Posts Tagged ‘Heinz Leymann’
Friday, October 12th, 2012
The founder of the international movement was Heinz Leymann. He dubbed the phenomenon “mobbing.” We imported the British term, “workplace bullying,” which followed Leymann’s work by a few years. The authoritative account of Leymann’s contributions can be found in Ken Westhues’ incomparable mobbing portal website. See his tribute to Leymann.
In the workplace, a mob consists of ordinary workers who, after deeming an individual worker a threat, collectively attack the perceived enemy. Like birds, the individual workers harm the target by collective and relentless small jabs. The mob of workers can be understood as an entity in and of itself. Once it is formed, it takes on a life of its own, even when members may question the benefit of continuing to punish the target. As an aggressive force, a mob is very different from the”toxic worker” described in bullying literature. The toxic worker is understood as an aggressive individual who willfully attacks innocent others. By contrast, the mob is a collection of ordinary workers who collectively demonize an individual and destroy him or her.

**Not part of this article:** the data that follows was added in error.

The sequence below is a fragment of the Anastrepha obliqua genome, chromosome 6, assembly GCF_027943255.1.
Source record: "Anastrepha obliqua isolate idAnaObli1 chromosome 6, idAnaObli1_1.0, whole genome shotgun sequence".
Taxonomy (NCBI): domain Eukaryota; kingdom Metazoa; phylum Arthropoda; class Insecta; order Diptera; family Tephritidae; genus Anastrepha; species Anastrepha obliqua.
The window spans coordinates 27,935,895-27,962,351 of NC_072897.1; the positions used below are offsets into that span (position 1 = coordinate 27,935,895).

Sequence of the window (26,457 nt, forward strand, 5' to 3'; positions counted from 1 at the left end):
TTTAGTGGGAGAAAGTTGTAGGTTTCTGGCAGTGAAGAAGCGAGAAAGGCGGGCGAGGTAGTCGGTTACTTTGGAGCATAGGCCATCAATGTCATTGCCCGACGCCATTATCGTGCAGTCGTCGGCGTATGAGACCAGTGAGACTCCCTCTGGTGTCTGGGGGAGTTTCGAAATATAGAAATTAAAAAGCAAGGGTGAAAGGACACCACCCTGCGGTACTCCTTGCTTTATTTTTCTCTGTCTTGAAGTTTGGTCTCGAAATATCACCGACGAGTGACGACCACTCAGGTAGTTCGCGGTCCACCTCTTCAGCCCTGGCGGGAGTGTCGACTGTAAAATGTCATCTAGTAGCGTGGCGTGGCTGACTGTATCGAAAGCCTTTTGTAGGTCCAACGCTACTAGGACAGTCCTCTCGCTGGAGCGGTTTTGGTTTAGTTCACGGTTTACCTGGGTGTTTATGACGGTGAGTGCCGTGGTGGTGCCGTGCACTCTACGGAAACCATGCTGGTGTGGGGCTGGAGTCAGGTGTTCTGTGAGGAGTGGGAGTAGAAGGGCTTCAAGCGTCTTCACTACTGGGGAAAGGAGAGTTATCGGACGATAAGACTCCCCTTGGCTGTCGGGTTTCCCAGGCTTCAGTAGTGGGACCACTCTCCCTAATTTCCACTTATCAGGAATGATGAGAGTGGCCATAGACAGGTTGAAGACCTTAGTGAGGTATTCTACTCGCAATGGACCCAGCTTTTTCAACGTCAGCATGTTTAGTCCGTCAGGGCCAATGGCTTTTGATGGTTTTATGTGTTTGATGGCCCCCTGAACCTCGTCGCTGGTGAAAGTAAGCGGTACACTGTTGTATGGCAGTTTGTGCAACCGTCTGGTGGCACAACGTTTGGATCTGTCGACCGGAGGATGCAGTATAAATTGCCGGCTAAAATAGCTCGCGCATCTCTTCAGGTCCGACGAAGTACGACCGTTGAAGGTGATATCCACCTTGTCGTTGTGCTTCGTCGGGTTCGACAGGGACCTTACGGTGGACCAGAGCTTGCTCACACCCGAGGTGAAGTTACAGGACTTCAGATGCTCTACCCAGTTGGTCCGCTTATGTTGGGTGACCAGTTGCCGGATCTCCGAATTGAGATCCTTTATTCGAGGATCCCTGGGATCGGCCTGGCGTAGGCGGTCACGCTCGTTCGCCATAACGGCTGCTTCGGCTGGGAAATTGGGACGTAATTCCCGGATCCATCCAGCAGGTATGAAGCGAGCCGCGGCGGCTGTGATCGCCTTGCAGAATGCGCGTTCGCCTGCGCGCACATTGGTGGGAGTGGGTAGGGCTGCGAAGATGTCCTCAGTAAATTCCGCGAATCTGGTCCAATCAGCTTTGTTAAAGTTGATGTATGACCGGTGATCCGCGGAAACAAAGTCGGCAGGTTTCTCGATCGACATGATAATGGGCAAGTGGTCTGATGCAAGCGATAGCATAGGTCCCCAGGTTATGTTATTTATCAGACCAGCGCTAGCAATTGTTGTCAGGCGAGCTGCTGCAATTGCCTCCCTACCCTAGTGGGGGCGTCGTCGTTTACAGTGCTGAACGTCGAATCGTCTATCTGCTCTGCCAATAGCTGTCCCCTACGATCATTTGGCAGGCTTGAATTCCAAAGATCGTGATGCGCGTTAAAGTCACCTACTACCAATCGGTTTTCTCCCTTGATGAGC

Wednesday, March 21st, 2012
PTSD (posttraumatic stress disorder) is a severe consequence for about a third of individuals bullied at work. That is, their coping responses to stress are overwhelmed just as is done to people in war zones or those subjected to personalized assaults akin to rape. For those who suffer PTSD’s symptoms (intrusive thoughts, hypervigilance (including anger), and avoidance of triggering places and situations), the causal connection between bullying and PTSD is clear. Many mental health professionals agree. Heinz Leymann, founder of the international movement, published research documenting the link in the late 1980′s.
Two current stories illustrate the vast gulf between American and Canadian approaches to this mental health dilemma.
Tags: Bill 14, Heinz Leymann, Margaret Macdiarmid, PTSD, Sen. Patty Murray, US Army
Posted in Bullying-Related Research, Employers Gone Wild: Doing Bad Things | 4 Archived Comments | Post A Comment (